We have so much talent in GLVWG, I’d like to come up with more ways to share it.

If memory serves me, wasn’t there recently a Greater Lehigh Valley Writers Group Day in Easton?

Melba Tolliver: Last fall I made requests of the Easton mayor and Northampton County supervisor. Both responded and created proclamations for each of five GLVWG founders or early members (Stanton, Kelleher, Maher, Adamczyk and Barbara Haines Howett) acknowledging them and noting the work of GLVWG on its 20th anniversary. Additionally, and to my pleasant surprise, Mayor Salvatore Panto proclaimed November 23, 2013 Greater Lehigh Valley Writers Group Day in Easton.

One thing my years of reporting taught me: it pays to ask (about and for nearly anything) the worst that can happen is you get a “no” and sometimes no response. So I’ve become pretty practiced in my asking skills.

Thank you so much for taking the time for this interview, Melba. GLVWG is such a diverse, dynamic and growing entity. It will indeed be a real treat for our conferees to interact with our Founders Panel.


Ladies of the Borobudur
by one of GLVWG’s earliest member –
Barbara Haines Howett


Melba Tolliver. Her writing has appeared in the newspapers Akron Beacon Journal, Amsterdam News, USA Today; the magazines Black Sports World, Good Housekeeping, Unique NY, Networking. A longtime broadcast journalist she has written news and features for ABC, WABC, WNBC, News 12 Long Island and the Food Channel. She has served as writer-in-residence at Pratt Institute, Brooklyn, NY; Howard R. Marsh Visiting Professor of Journalism, University of Michigan, Ann Arbor; journalism teacher, College of Old Westbury, NY. Her honors include NEH Fellowship, University of Michigan; NY Urban League’s John B. Russwurm award; NY Association of Black Journalists’ Lifetime Achievement award; NY Women in Communication’s Matrix award; Honorary Doctorate of Humane Letters, Molloy College, NY.


Tammy Burke, GLVWG member, 2011 conference chair and past president, has published around 400 newspaper and regional magazine articles. She has interviewed state and local government officials, business and community leaders, everyday folk and celebrities, in addition to helping write scripts for over a dozen television commercials and writing various business communications. Currently, she is in the revision stage for her first YA fantasy adventure book, the first in an intended series. When not writing, she works in the social service field and is a fencing marshal in the Society of Creative Anachronism (SCA).

Meet Don Lafferty, Chief Marketing Officer of Mingl Marketing and social media guru!

by Tammy Burke

previously posted on


Hi Don,

I am delighted to hear you will teaching a pre-conference workshop THE ESSENTIAL ELEMENTS OF EVERY AUTHOR’S ONLINE MARKETING STRATEGY. Our attendees are sure to gain so much insight! I remember leaving one of the monthly Liars Club Coffeehouse for Writers meetings with my head spinning with the wealth of good information after hearing you talk about the optimal ways to use Twitter for marketing. And I see that social media isn’t the only thing listed which you will be covering during this workshop. I hope everyone brings a notebook!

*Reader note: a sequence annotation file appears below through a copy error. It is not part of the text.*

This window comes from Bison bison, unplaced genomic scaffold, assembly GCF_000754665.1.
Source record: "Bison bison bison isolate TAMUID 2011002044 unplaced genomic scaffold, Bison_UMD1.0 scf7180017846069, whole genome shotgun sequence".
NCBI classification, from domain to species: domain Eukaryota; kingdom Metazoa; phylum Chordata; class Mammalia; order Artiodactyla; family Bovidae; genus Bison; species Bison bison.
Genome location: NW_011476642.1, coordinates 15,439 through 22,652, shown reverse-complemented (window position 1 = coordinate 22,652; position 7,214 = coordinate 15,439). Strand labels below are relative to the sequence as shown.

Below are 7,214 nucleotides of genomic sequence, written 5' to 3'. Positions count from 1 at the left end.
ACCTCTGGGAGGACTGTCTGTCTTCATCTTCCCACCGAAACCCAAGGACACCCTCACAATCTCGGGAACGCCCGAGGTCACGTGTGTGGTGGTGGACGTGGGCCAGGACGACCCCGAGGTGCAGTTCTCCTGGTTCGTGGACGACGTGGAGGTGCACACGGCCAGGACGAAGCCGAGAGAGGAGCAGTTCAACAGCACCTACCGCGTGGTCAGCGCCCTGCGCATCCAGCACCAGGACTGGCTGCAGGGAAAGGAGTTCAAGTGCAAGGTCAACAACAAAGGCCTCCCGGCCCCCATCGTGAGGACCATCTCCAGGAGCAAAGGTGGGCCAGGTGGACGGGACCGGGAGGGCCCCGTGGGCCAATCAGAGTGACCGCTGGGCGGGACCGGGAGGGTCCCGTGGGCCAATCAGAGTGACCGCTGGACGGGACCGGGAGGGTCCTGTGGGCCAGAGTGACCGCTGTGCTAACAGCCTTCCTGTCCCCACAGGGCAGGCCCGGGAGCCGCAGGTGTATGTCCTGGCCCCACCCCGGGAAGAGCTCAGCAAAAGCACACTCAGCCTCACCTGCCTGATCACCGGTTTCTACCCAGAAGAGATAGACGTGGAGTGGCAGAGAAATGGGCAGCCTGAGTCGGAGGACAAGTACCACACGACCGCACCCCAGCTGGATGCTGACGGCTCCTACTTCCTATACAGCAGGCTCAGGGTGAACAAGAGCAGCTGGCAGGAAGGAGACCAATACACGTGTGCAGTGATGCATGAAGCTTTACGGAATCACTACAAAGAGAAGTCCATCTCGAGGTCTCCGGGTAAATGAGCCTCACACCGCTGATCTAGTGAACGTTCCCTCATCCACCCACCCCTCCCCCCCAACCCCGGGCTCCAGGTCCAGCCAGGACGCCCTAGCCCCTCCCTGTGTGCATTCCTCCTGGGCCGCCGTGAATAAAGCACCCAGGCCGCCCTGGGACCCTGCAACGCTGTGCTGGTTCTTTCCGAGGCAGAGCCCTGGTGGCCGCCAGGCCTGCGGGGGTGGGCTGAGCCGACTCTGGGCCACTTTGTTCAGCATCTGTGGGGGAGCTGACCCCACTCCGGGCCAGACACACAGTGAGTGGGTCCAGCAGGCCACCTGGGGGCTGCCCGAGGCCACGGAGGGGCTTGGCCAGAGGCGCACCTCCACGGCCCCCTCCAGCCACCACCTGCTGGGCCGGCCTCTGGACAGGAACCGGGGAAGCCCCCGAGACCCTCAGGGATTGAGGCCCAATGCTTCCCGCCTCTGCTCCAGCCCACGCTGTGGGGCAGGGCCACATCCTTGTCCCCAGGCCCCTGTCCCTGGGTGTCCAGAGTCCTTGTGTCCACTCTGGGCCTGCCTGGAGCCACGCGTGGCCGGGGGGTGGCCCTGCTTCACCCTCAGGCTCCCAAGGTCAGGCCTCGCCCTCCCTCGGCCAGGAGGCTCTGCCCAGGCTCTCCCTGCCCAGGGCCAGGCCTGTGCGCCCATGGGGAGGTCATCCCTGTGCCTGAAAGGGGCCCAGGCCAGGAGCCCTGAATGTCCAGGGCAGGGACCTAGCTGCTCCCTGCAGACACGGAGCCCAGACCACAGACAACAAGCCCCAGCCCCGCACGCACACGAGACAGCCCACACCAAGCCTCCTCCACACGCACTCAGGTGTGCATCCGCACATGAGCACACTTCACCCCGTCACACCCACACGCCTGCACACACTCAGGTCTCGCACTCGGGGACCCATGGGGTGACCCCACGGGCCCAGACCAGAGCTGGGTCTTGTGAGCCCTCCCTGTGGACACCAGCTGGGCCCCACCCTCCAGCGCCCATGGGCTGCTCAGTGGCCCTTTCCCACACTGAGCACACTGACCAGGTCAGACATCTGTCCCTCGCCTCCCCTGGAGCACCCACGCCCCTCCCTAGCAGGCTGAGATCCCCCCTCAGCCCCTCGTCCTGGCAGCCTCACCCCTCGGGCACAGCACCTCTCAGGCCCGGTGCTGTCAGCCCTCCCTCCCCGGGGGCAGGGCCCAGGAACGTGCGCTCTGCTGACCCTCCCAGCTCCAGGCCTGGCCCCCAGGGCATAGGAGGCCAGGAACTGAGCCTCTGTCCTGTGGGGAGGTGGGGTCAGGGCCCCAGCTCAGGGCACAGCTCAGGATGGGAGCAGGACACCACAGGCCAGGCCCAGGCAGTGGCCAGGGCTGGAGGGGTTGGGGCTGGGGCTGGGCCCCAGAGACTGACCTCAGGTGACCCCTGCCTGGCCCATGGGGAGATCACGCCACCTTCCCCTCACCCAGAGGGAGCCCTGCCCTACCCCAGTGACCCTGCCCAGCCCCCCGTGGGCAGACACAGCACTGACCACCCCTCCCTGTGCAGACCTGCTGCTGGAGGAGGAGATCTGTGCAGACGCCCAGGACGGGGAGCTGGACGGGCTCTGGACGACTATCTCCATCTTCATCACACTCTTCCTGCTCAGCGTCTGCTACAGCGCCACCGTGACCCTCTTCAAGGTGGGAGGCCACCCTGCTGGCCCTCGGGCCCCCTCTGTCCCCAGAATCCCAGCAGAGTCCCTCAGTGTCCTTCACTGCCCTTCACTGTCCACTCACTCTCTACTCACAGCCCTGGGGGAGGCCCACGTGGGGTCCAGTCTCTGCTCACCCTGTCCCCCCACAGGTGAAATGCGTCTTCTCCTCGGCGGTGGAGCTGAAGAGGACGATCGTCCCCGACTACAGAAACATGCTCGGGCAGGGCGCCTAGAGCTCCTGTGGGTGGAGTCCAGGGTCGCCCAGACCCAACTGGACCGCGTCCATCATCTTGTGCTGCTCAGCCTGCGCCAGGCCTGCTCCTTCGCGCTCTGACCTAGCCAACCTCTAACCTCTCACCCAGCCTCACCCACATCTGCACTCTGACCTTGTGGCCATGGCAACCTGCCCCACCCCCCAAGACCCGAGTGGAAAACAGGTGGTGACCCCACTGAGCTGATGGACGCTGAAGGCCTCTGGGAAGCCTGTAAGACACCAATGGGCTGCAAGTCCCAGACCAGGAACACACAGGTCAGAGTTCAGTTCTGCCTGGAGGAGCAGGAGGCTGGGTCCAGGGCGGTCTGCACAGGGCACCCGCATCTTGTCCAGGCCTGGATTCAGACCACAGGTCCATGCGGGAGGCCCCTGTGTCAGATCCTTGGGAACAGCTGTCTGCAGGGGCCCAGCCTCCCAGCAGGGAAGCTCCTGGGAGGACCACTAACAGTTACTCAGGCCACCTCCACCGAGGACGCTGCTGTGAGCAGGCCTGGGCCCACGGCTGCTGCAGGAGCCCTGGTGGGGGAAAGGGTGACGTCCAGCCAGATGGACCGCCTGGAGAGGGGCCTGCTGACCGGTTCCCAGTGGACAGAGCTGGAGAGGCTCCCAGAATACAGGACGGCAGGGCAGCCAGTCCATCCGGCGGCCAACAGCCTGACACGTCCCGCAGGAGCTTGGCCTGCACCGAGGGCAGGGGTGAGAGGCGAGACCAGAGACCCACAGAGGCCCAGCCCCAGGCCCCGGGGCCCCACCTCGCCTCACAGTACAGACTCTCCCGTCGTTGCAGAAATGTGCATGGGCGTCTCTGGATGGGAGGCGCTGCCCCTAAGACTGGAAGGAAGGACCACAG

I was wondering if you might whet our appetites even more by giving us an example or two about the workshop.

Don Lafferty: Facebook is the eight hundred pound gorilla of social media. Seventy-five percent of Americans are logging into Facebook for on average, more than fifteen minutes a day. So it makes perfect sense to start your social media strategy with a Facebook author page to build community in much the same spirit that we build an email list.

But Facebook has stacked the deck against us, depressing the number of people who see our posts to somewhere between one and three percent of the communities we’ve all worked so hard to build.
So how does an author reach the people who have made a deliberate decision to connect with their Facebook page without breaking the bank on Facebook ads?

I’ll cover that in my seminar.

With the dizzying, ever-growing plethora of choices in social media networks, how does an author know in which ones to invest their most valuable possession – Time?

I’ll go through a step-by-step evaluation to help you determine which social media channels are best for your writing goals and the most efficient, effective ways to manage the time you spend tending to them.

Have you ever changed someone mind’s from believing social media and time management shouldn’t belong in the same sentence to understanding its value?

Don Lafferty: It’s always prudent to weigh the value of the investments we make in the goals we want to accomplish, in fact, it would be foolish not to. I don’t see that I’m changing anyone’s mind as much as giving them the facts they need to make a decision within their comfort zone. Time management is essential to every part of our careers, but information is the key to setting this balance in everything we do.